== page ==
At the end of last month, there was reporting that Intel had informed a number of companies, including Chinese companies about the Meltdown and Spectre securities flaws, but did not inform the US Government's Computer Emergency Response Team (CERT). It is CERT that issues warnings for cyber security issues. Oregon Representative Greg Walden reached out to a number of companies about when information on the vulnerabilities were disclosed, and Reuters got a look at the responding letters, including the one Intel sent with its explanation.
According to the letter, the reason Intel did not inform CERT is that there was "no indication that any of these vulnerabilities had been exploited by malicious actors." The letter also states that the company did not perform an analysis to determine if the flaws could harm critical infrastructure, because it believed industrial control systems would not be affected. Intel did inform a number of other companies prior to the flaws' public disclosure, giving them time to ready responses to the issues.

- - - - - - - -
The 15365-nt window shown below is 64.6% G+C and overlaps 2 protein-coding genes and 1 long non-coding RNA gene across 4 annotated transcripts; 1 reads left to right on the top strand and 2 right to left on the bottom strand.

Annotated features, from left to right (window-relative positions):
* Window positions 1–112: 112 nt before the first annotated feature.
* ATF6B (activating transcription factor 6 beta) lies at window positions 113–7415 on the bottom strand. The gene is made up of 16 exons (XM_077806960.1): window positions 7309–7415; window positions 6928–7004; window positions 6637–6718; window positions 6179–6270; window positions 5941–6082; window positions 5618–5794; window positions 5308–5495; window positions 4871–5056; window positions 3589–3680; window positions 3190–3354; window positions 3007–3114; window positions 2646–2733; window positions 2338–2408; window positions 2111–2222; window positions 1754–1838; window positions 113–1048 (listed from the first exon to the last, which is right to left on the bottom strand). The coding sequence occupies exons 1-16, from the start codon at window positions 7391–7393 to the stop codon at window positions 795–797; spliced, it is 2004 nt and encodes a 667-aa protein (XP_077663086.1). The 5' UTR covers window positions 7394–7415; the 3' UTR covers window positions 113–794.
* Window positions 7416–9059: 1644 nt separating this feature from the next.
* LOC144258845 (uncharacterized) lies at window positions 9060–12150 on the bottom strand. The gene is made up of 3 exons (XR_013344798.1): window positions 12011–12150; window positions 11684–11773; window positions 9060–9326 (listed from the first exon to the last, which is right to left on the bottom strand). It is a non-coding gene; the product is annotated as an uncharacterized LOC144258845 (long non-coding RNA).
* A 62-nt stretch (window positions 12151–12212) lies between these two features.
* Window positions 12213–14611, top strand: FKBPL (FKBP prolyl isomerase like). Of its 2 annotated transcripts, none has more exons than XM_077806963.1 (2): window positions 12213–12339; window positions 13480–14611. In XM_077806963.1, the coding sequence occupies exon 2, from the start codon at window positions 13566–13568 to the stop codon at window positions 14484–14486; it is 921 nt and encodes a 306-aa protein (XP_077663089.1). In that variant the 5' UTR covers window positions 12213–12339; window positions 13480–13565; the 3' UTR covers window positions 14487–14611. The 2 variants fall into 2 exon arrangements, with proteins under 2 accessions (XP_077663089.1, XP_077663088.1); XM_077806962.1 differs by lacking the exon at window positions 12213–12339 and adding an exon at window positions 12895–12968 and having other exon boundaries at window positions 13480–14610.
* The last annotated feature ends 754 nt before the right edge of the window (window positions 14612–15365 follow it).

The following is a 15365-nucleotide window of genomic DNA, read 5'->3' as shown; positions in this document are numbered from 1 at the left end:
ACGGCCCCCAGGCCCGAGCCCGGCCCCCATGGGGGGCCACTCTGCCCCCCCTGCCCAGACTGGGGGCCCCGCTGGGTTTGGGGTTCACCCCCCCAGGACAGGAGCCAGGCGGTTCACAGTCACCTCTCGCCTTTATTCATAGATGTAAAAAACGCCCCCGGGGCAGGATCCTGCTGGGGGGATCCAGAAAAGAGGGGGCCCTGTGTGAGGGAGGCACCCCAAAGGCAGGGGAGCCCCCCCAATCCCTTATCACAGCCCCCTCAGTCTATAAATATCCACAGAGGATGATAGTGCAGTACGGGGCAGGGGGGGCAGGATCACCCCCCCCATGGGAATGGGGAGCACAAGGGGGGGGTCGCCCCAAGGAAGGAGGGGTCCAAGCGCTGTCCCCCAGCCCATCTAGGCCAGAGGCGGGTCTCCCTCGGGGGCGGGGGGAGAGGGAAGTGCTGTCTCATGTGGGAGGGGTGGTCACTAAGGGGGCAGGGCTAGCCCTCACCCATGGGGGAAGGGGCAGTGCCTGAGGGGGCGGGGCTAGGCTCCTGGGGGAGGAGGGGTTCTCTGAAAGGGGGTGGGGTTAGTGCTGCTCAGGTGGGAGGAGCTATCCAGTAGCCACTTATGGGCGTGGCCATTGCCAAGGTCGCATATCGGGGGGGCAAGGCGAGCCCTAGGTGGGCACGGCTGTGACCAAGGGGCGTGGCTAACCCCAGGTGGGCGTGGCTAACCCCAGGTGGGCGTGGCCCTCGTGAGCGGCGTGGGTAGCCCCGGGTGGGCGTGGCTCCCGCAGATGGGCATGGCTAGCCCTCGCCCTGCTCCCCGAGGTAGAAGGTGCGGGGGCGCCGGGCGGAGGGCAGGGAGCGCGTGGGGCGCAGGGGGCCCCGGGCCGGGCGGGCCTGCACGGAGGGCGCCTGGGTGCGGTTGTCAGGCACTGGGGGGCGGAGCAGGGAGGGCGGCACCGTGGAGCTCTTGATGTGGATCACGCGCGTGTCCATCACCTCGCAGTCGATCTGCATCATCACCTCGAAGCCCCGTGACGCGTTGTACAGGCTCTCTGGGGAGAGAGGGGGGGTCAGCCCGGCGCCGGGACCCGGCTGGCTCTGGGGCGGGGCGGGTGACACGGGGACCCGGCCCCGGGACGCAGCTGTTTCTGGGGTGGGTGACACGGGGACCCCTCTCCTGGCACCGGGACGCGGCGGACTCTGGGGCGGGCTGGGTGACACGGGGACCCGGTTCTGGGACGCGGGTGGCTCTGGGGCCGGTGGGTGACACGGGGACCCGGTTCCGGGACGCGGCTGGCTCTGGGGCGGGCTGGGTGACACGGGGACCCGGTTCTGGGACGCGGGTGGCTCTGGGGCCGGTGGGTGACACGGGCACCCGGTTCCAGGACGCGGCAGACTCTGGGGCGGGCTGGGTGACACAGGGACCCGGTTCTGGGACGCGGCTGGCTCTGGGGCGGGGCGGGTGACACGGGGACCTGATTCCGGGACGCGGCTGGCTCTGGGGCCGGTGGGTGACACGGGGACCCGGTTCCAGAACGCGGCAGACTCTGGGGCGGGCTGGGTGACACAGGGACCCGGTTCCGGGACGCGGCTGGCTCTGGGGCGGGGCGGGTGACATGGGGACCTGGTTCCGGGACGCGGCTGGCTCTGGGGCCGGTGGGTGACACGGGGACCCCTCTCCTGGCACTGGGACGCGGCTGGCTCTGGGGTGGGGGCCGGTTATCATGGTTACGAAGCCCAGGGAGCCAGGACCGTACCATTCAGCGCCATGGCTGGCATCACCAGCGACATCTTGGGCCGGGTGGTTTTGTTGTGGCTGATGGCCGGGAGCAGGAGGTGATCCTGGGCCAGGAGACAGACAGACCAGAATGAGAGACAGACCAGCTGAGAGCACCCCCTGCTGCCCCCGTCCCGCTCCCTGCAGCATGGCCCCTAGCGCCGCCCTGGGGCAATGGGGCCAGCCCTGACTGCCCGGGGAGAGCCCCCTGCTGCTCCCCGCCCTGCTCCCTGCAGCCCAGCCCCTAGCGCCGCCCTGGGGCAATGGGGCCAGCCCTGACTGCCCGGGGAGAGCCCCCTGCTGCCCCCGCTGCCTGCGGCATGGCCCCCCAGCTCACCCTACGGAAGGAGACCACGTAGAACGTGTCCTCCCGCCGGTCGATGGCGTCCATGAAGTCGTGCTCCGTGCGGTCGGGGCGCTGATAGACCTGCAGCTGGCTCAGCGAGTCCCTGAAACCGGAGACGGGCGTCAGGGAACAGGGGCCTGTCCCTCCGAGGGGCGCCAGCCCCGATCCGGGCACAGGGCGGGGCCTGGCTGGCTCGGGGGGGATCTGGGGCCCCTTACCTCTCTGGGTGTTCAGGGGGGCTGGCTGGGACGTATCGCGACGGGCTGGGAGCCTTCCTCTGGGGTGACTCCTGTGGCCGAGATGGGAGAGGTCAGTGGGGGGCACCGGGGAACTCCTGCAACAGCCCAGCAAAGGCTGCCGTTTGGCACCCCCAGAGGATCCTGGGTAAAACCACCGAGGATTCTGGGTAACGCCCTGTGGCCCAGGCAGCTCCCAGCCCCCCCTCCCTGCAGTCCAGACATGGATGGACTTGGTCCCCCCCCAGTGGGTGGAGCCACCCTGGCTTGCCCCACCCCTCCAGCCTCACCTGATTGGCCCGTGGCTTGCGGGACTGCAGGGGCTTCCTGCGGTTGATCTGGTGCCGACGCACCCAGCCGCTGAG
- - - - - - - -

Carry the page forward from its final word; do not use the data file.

Intel was not the only company to return letters to the Representative's questions. Microsoft stated it informed antivirus software makers of the flaws weeks before the public disclosure, to avoid compatibility issues, while AMD said Alphabet, the parent company of Google, extended the usual 90 disclosure deadline twice; first to January 3 and then to January 9. (Ironically, it was January 3 when The Register first reported on and publicly exposed the issues.) Alphabet also stated it left informing government officials about the security flaws up to the effected chipmakers, which is its standard practice.
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